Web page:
But an apprentice big power also requires a covert action division. And this is where we are severely lacking. While the external intelligence agency Research & Analysis Wing is reasonably competent in tactics like “election support” — the covert funding of foreign politicians— or gathering technical intelligence, it has since 1990, largely stayed away from covert action on the instructions of the government. Covert operations—smearing enemies, blackmailing and neutralising them by promoting rivals, arranging their assassination and organising insurgencies—are not things that Indians, even in the government agencies, are too comfortable with. But they are an important, if sinister, ingredient of power.
This attitude is less motivated by moral qualms, than the fact that such operations are expensive and require considerable skill and mental focus. Indian politicians can be as ruthless as any, but they do tend to be a bit weak-kneed.
Another vital ingredient, one that separates, say, a Japan and Germany and a China, is military capacity. India has a large army, a fairly big air force and navy. But it still lacks both the capacity and the will to “export” power. This is a consequence of the lack of integration of our military capabilities with the other instruments of national power such as diplomacy, finance and commerce, and even our vibrant domestic industry.
Deep reform is needed in our governmental system to achieve this integration. But this can have a meaning only when it is done under political leadership. At present, it is convenient for the political class to allow these instrumentalities to operate on their own with little reference to an integrated national effort.
So, the bigger agenda of the apprentice big power is to create the institutions that will integrate the elements of its soft and hard power and a political class that understands and practises the use of this power. Minus this, we will be condemned to follow the American lead on issues, instead of, on occasion, providing the lead.
By any measure, the reform of the UN in which India can occupy a permanent seat, the symbol of its big power status, is some years, and perhaps even a decade away. But there is a full shorter term agenda through which India must prove itself. This is largely a regional agenda, one where India must exercise the panoply of its existing powers with a degree of skill and efficacy. Already, there has been a sea change in the region. There was a time when India was seen with suspicion by almost all our neighbours. Today, the situation has changed in countries like Bangladesh and Sri Lanka. Even in Nepal, there is an understanding that minus India the endemic political crisis there cannot be terminated.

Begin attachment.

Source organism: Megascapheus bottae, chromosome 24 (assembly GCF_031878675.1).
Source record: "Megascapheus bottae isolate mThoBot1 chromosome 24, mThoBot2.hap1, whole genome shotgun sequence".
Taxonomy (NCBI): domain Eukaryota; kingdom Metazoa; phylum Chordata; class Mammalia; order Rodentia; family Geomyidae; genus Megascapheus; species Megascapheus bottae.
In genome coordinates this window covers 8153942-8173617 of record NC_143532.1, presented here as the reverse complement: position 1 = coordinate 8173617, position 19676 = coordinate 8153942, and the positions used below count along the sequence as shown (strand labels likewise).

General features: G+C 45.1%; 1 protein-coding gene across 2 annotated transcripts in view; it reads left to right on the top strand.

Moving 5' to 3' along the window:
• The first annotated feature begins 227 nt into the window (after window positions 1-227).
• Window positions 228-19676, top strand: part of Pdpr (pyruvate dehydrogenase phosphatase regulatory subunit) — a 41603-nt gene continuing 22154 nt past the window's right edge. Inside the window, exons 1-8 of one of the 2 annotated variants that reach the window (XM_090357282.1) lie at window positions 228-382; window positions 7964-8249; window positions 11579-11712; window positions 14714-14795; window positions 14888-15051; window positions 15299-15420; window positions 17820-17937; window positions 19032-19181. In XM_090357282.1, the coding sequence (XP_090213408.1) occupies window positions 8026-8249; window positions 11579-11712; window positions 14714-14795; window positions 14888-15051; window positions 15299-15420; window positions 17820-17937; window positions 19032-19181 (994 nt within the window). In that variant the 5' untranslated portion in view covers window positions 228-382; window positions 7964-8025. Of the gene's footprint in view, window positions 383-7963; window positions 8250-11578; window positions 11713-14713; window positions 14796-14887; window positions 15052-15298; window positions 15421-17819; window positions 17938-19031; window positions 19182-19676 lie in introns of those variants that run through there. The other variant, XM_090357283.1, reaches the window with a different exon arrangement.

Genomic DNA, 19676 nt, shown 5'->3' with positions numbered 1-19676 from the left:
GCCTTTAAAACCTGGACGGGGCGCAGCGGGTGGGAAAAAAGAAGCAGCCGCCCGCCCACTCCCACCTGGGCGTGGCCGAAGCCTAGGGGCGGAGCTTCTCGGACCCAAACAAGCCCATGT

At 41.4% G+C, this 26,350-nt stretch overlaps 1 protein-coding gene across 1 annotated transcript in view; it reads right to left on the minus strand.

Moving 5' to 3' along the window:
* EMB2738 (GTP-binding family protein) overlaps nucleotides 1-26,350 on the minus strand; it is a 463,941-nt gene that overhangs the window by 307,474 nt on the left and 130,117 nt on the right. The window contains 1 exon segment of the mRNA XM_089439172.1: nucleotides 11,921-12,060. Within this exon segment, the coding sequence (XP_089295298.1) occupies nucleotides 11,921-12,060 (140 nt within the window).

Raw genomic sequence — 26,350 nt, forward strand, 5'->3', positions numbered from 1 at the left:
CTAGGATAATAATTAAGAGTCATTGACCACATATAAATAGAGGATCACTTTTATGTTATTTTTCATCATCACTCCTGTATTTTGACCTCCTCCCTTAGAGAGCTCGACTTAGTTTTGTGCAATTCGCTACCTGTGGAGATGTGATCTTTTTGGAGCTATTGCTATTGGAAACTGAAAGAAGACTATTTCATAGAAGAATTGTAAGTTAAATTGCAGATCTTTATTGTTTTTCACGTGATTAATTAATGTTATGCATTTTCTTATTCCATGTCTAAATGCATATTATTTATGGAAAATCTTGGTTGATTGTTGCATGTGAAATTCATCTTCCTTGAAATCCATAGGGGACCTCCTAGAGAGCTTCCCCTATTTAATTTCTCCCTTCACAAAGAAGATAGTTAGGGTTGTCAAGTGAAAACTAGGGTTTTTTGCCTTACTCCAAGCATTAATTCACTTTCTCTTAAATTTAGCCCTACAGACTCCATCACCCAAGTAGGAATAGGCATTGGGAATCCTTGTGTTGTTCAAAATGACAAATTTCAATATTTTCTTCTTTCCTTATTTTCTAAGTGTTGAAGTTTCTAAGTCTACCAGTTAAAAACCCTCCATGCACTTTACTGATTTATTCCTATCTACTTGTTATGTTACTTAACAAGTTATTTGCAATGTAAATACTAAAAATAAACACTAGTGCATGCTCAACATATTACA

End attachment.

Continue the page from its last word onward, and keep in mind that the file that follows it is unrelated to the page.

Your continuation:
And then, of course, there are Pakistan and China. This is where our new mentor, the US comes in. The hand of friendship that it has extended— no doubt for reasons of its own— can be of considerable assistance to India by facilitating our negotiation with our two difficult neighbours.
Islamabad continues to see India in the most negative fashion. New Delhi has been correct in trying to deal with Pakistan with a mixture of diplomacy, coercion and negotiation. Hopefully at least one message ought to have gotten across to the generals in Rawalpindi—that no amount of terrorist attacks is going to shake India from its steady march to great power status. Once this realisation sinks in, the rest will be a matter of detail.
And then, of course, there is China. At some point, China must calculate— does it want to retain its adversary status in India by using the Pakistani proxy? Or is it a better idea to work out a modus vivendi with New Delhi? As it is, the last six months have revealed that Beijing has fewer friends than it thought in its own neighbourhood.